NOTES AND QUERIES. [9* s. v. MARCH 17, MOO.
the books give for the introduction of the shaddock. Some of them he will find give the "lens vague date" of about 1810.
I fear PROF. SKEAT has forgotten his pre- vious question respecting this fruit, which appeared in 'N. & Q.,' 7 th S. vii. 228, and elicited a reply at p. 375 of the same volume.
EVERARD HOME COLEMAN. 71, Brecknock Road.
- CHARLOTTE TEMPLE : A TALE OF TRUTH '
(9 th S. v. 89). The author was Mrs. Susanna Rovvson, born in England, daughter of a naval officer named Haslet (I think). She lived in Massachusetts for years, and wrote several books, of which this is her best known. It was originally published in 1790, has several times been republished, and has been trans- lated into German. It may interest your readers to know that no grave in' the yard of Trinity Church here is more fre- quently asked for by visitors than that of the unfortunate young woman Charlotte Temple (she was only nineteen when she died). It is marked by a stone slab from which the lettering has disappeared, but the site is well known. Mrs. Rowson's bio- graphy, by Eli Nason, was published by Joel Munsell, Albany, N.Y., 1870, and includes the whole history of Charlotte Temple (whose real name was Stanley). The interest shown in her grave reminds me of Byron's lines on the tomb of Cecilia Metella. W. ABBATT
I have a copy with title-page as follows: Charlotte Temple | A Tale of Truth | By Mrs Rowson | London | Published by W. Murray | 1832! The grave and tombstone of Charlotte Temple lie in the graveyard of Old Trinity Church Broadway, New York. SMITH E. LANE. New York.
THE ANCIENT TIN TRADE OF BRITAIN (9 th S. iv. 516). Attention is respectfully directed to 6 th S. x. 261 ; and it is hoped that Messrs. Elton and Rhys will come to the rescue.
"NOSTOC" (9 th S. v. 108). The word is recognized bv botanical books. Lindley (^Veg. Kingdom') assigns it to ord. i'i. Confervacese, subord. ii. Nostochea?, and describes common nostoc as "a trembling gelatinous plant that springs up suddenly after rain." The supposition that it is the residuum of a shooting star is old and widely diffused. Here is one mention of it in Jeremy Taylor's introduction to his Life of Christ': "It is the weakness of the organ, that makes us hold our hand between
the sun and us, and yet stand staring upon a meteor or an inflamed jelly." I remember in my Winchester days, sixty years back, finding it on hills, and receiving this same account of it from some young naturalist, not im- probably Frank Buckland. C. B. MOUNT.
This is the fifth occasion on which in- formation has been requested on this subject. Reference to l N. & Q., ; I 8t S. xi., 2 nd S. i., 6 th S. xii., and 7 th S. i. will reveal some long articles on the superstition attending it, and references to scientific works treating on the plant. EVERARD HOME COLEMAN.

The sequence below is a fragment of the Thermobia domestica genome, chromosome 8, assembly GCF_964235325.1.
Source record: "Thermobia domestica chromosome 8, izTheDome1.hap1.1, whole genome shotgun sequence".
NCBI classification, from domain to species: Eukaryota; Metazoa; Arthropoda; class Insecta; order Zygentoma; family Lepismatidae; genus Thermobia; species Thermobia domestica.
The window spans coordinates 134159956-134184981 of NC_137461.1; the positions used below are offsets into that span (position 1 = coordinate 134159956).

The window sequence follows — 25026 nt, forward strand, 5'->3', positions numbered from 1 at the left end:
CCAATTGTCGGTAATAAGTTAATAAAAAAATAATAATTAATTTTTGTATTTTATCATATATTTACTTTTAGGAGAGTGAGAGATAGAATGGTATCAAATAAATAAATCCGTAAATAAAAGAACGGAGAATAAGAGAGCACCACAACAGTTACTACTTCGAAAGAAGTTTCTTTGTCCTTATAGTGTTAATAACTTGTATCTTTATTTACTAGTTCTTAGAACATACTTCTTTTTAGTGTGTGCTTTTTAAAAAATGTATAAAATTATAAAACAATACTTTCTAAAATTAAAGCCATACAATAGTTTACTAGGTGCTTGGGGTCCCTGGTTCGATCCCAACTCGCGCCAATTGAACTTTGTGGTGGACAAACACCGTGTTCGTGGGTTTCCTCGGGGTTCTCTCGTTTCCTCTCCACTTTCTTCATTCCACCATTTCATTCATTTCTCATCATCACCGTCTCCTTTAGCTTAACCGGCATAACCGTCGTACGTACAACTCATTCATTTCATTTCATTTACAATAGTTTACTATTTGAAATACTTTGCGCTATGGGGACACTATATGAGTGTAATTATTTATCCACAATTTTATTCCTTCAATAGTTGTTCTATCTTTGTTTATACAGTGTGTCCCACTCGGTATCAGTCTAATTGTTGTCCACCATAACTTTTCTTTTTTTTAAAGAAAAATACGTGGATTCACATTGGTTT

71, Brecknock Road.
" MIDDLIN'" (9 th S. iv. 416, 495; v. 72). In Scotland "middlin'" signifies "fair," "pass- able," " indifferent," the depreciatory reference tending to prevail in the use of the term. A middlin' state of health is hardly satisfactory; a middlin' crop is one that might very well have been better; and a middlin' preacher will never have crowded pews. Scottish children have a game entitled " Cheap, Mid- dlin', Dear." It is played by two comrades, one of whom writes on his slate or on paper the three terms, placing under each three of the integral numbers in ascending order. Thus under " Middlin' " the figures are 4, 5, 6. The protagonist, opening the game, writes a digit somewhere below his heading, and covers it from the view of his opponent, whose curiosity he prompts with the remark, "I bought a horse at the fair last week." The querist then asks, "Cheap, Middlin', or Dear?" In response to the answer, it may be that the price was " middlin'," the tentative suggestion may be offered that the animal cost 5/. " No," will come the brisk rejoinder, "I paid only 4/." (and then the figure is revealed in corro- boration of the statement). When the result is thus the defender gains one point, and marks it up to his credit. The process is repeated till, perchance, a correct guess is made, and then the players change sides. The youths may become absorbed in this for a lengthened period, their interest being as intense as that of a couple of their seniors when practising the intellectual athletics incident to a game of chess or draughts.
This word is by no means " local," that is, confined to one locality, as it is in common use on Tyneside. I should say one would find it in most parts of England.
" HORSE-GENTLER " = HORSE-BREAKER (9 th S. v. 104). The * N.E.D.' gives a quotation from Hissey's ' Tour in a Phaeton,' p. 140, but with-